Cato scholar Tim Lynch channels Nike and says when it comes to ending the drug war, “Let’s just do it.”

Cato scholars have long argued that our current drug policies have failed, and that Congress should deal with drug prohibition the way it dealt with alcohol prohibition. With the door seemingly open for change, Cato research shows the best way to proceed.

In a recent Cato study, Glenn Greenwald examined Portugal’s successful implementation of a drug decriminalization program, in which drug users are offered treatment instead of jail time. Drug use has actually dropped since the program began in 2001.

In the 2009 Cato Handbook for Policymakers, David Boaz and Tim Lynch outline a clear plan for ending the drug war once and for all in the United States.

February 7, 2009

SCHIP and tobacco taxes

Filed under: Politics, Science — Tags: , , , , , — David Kirkpatrick @ 11:44 am

Master blender of pipe tobacco, G.L. Pease, makes a great point on the increase in tobacco taxes and the recently passed SCHIP. One, it’s absurd on so many levels; and two, major cigarette companies were allowed to basically tax their competition (roll-your-own tobacco) out of existance.

Bad politics, bad policy and it’s based on faulty research. If you’re curious about the last bit there, do some background — the research, I think from the 60s, that all tobacco stats are based on is terminally flawed. When the government didn’t get the desired result, the stats were altered mid-stream to ensure the research was sufficiantly negative. Bad, bad science and bullshit politics. Don’t get me wrong. Tobacco is not a healthy item in large quantities, but it is not the evil it’s somehow been made out to be.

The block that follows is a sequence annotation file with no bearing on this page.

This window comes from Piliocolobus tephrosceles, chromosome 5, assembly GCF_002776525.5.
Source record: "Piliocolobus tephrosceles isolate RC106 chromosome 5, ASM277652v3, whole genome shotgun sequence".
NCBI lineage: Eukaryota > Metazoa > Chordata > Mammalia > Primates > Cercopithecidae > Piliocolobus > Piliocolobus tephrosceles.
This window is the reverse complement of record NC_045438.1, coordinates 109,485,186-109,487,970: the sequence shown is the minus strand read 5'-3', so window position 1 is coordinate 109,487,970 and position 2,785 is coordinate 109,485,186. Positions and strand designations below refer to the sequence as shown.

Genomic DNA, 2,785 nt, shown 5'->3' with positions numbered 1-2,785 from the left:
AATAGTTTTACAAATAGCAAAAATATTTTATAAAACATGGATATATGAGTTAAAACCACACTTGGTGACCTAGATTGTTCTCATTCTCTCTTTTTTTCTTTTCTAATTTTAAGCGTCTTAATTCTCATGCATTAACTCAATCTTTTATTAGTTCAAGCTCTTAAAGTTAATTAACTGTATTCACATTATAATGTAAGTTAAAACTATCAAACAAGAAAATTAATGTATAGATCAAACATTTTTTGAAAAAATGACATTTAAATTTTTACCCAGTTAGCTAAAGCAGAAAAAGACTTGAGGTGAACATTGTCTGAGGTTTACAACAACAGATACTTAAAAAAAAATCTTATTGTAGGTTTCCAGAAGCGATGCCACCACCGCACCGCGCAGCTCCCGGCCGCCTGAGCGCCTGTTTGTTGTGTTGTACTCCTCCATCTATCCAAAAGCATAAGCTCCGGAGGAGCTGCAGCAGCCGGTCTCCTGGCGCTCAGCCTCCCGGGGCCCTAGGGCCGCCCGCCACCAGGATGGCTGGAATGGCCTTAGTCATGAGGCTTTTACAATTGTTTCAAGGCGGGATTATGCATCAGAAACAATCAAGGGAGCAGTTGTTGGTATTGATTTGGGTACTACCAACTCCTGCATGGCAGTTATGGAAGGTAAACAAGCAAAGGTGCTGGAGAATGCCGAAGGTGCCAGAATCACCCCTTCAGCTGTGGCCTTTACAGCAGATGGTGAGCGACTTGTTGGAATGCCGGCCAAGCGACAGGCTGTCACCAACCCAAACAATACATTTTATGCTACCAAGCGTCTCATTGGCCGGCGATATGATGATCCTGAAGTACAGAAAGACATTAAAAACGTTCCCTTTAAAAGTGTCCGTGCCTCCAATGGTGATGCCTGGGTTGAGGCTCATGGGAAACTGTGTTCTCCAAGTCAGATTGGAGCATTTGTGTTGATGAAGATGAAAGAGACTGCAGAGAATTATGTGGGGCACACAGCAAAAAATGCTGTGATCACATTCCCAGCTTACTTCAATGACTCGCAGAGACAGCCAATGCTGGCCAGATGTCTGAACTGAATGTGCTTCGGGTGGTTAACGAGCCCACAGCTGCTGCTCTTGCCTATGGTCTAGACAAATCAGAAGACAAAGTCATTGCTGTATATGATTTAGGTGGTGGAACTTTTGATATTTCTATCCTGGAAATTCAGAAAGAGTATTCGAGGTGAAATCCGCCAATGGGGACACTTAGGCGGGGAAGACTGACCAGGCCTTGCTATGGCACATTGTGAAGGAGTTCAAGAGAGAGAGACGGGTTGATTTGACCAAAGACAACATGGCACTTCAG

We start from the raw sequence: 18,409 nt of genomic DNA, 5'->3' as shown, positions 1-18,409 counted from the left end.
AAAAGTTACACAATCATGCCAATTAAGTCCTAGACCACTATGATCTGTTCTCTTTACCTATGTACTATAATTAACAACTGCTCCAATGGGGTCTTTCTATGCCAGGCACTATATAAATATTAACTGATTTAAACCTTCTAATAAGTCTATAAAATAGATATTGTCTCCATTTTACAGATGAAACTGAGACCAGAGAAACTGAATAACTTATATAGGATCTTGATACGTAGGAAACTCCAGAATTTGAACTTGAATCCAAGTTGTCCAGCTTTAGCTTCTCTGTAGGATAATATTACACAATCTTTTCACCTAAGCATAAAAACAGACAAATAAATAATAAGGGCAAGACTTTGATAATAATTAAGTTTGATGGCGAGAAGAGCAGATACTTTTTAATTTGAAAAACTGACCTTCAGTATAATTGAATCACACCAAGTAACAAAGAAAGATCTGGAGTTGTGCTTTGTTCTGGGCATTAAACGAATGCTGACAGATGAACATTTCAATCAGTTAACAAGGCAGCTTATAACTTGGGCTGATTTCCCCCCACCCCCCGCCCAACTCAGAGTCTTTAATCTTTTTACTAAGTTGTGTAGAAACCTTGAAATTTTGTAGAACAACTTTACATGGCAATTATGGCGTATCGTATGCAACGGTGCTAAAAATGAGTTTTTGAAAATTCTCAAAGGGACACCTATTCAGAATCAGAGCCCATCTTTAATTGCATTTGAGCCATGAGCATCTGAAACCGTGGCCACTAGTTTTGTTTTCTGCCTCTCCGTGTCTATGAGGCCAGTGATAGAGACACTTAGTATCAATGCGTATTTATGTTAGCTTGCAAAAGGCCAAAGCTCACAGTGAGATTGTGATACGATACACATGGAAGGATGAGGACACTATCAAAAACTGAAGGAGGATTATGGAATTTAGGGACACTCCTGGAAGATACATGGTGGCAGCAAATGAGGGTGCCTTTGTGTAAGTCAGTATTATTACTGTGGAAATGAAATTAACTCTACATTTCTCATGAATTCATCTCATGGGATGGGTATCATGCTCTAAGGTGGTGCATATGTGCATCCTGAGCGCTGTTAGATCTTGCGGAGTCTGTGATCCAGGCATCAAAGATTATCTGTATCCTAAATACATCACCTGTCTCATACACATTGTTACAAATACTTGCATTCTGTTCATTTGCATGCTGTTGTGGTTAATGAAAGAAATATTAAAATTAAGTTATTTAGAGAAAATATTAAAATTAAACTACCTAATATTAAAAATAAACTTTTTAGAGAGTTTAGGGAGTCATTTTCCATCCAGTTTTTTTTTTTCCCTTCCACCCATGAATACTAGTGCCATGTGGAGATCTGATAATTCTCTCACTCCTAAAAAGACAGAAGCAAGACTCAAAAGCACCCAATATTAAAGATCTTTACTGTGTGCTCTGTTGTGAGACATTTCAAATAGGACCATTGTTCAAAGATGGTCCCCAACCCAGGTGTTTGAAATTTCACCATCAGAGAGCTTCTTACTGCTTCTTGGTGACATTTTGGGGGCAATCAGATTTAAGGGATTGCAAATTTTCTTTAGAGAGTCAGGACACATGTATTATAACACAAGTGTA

From the link:

This following mercilessly swiped table indicates the new Federal excise tax on tobacco products, along with the current taxes we all know and despise, and the proposed taxes vetoed twice by ex-prez G.W. The new rates go into effect 1st April, 2009. Fortunately, for most of us, pipe tobacco isn’t hit as badly as it could have been, resulting in a price increase of only about 20¢ per ounce. Nor have cigars, taken a serious beating, but it may herald the death of many RYO tobaccos currently on the market. Is it any wonder that Big Tobacco supported this? Nothing like taxing your competition into oblivion in the spirit of free trade.

Tobacco Product Current Tax SCHIP 2007
(Vetoed)
SCHIP 2009
(New Tax)
Tax Increase
(April 2009)
% Increase
(April 2009)
Cigarettes $0.39/pack $1.00/pack $1.01/pack $0.62/pack 158%
RYO Tobacco 1 $1.10/lb $8.89/lb $24.78/lb $23.68/lb 2,159%
Pipe Tobacco $1.10/lb $2.81/lb $2.83/lb $1.73/lb 158%
Large Cigars $0.05 ea (Max) $3.00 ea (Max) $0.40 ea (Max) $0.35 ea (Max) 722%
Small Cigars $0.04/pack $1.00/pack $1.01/pack $0.97 2,653%
Chewing Tobacco $0.195/lb $0.50/lb $0.50/lb $0.31/lb 158%
Snuff $0.59/lb $1.50/lb $1.51/lb %0.93/lb 158%

What truly amazes me about this is that the fools who author this sort of nonsense don’t seem to be able to comprehend that building social programs based on revenues derived from taxing something they’re hoping to extinguish is the worst sort of fiscal folly imaginable.